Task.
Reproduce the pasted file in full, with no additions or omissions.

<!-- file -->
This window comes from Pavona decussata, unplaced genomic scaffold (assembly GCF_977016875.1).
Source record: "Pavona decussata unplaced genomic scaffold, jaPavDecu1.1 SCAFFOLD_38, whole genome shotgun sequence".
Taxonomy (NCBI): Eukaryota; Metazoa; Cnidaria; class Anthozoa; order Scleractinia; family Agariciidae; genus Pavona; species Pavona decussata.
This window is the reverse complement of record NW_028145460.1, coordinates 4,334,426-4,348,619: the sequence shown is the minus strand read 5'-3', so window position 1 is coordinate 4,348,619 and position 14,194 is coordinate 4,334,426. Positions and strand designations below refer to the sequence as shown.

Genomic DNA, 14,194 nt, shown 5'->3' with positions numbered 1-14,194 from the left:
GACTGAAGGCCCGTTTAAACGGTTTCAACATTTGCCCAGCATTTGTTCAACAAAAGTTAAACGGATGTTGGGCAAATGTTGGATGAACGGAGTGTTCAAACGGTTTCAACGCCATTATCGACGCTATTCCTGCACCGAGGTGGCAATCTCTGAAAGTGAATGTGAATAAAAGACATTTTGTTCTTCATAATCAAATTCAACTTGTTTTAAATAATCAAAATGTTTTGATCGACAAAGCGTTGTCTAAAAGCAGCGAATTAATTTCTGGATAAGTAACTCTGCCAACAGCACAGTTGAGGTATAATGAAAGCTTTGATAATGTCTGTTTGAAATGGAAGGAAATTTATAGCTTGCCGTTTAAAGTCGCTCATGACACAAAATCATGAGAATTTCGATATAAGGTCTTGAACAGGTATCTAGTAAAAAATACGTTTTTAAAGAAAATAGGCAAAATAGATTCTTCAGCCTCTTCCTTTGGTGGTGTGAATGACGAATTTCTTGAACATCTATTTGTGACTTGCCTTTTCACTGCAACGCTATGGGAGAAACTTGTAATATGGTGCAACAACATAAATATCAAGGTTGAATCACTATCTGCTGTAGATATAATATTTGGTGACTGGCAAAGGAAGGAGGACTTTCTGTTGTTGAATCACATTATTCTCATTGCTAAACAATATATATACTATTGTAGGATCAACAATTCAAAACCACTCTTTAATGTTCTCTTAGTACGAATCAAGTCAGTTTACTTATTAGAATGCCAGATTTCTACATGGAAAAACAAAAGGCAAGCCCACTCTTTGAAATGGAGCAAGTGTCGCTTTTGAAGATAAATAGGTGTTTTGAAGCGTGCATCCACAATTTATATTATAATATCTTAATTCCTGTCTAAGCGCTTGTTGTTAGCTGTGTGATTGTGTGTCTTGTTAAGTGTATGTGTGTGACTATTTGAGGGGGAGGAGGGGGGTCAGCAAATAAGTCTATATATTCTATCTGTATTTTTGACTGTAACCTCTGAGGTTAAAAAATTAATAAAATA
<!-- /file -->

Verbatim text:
This window comes from Pavona decussata, unplaced genomic scaffold (assembly GCF_977016875.1).
Source record: "Pavona decussata unplaced genomic scaffold, jaPavDecu1.1 SCAFFOLD_38, whole genome shotgun sequence".
Taxonomy (NCBI): Eukaryota; Metazoa; Cnidaria; class Anthozoa; order Scleractinia; family Agariciidae; genus Pavona; species Pavona decussata.
This window is the reverse complement of record NW_028145460.1, coordinates 4,334,426-4,348,619: the sequence shown is the minus strand read 5'-3', so window position 1 is coordinate 4,348,619 and position 14,194 is coordinate 4,334,426. Positions and strand designations below refer to the sequence as shown.

Genomic DNA, 14,194 nt, shown 5'->3' with positions numbered 1-14,194 from the left:
GACTGAAGGCCCGTTTAAACGGTTTCAACATTTGCCCAGCATTTGTTCAACAAAAGTTAAACGGATGTTGGGCAAATGTTGGATGAACGGAGTGTTCAAACGGTTTCAACGCCATTATCGACGCTATTCCTGCACCGAGGTGGCAATCTCTGAAAGTGAATGTGAATAAAAGACATTTTGTTCTTCATAATCAAATTCAACTTGTTTTAAATAATCAAAATGTTTTGATCGACAAAGCGTTGTCTAAAAGCAGCGAATTAATTTCTGGATAAGTAACTCTGCCAACAGCACAGTTGAGGTATAATGAAAGCTTTGATAATGTCTGTTTGAAATGGAAGGAAATTTATAGCTTGCCGTTTAAAGTCGCTCATGACACAAAATCATGAGAATTTCGATATAAGGTCTTGAACAGGTATCTAGTAAAAAATACGTTTTTAAAGAAAATAGGCAAAATAGATTCTTCAGCCTCTTCCTTTGGTGGTGTGAATGACGAATTTCTTGAACATCTATTTGTGACTTGCCTTTTCACTGCAACGCTATGGGAGAAACTTGTAATATGGTGCAACAACATAAATATCAAGGTTGAATCACTATCTGCTGTAGATATAATATTTGGTGACTGGCAAAGGAAGGAGGACTTTCTGTTGTTGAATCACATTATTCTCATTGCTAAACAATATATATACTATTGTAGGATCAACAATTCAAAACCACTCTTTAATGTTCTCTTAGTACGAATCAAGTCAGTTTACTTATTAGAATGCCAGATTTCTACATGGAAAAACAAAAGGCAAGCCCACTCTTTGAAATGGAGCAAGTGTCGCTTTTGAAGATAAATAGGTGTTTTGAAGCGTGCATCCACAATTTATATTATAATATCTTAATTCCTGTCTAAGCGCTTGTTGTTAGCTGTGTGATTGTGTGTCTTGTTAAGTGTATGTGTGTGACTATTTGAGGGGGAGGAGGGGGGTCAGCAAATAAGTCTATATATTCTATCTGTATTTTTGACTGTAACCTCTGAGGTTAAAAAATTAATAAAATA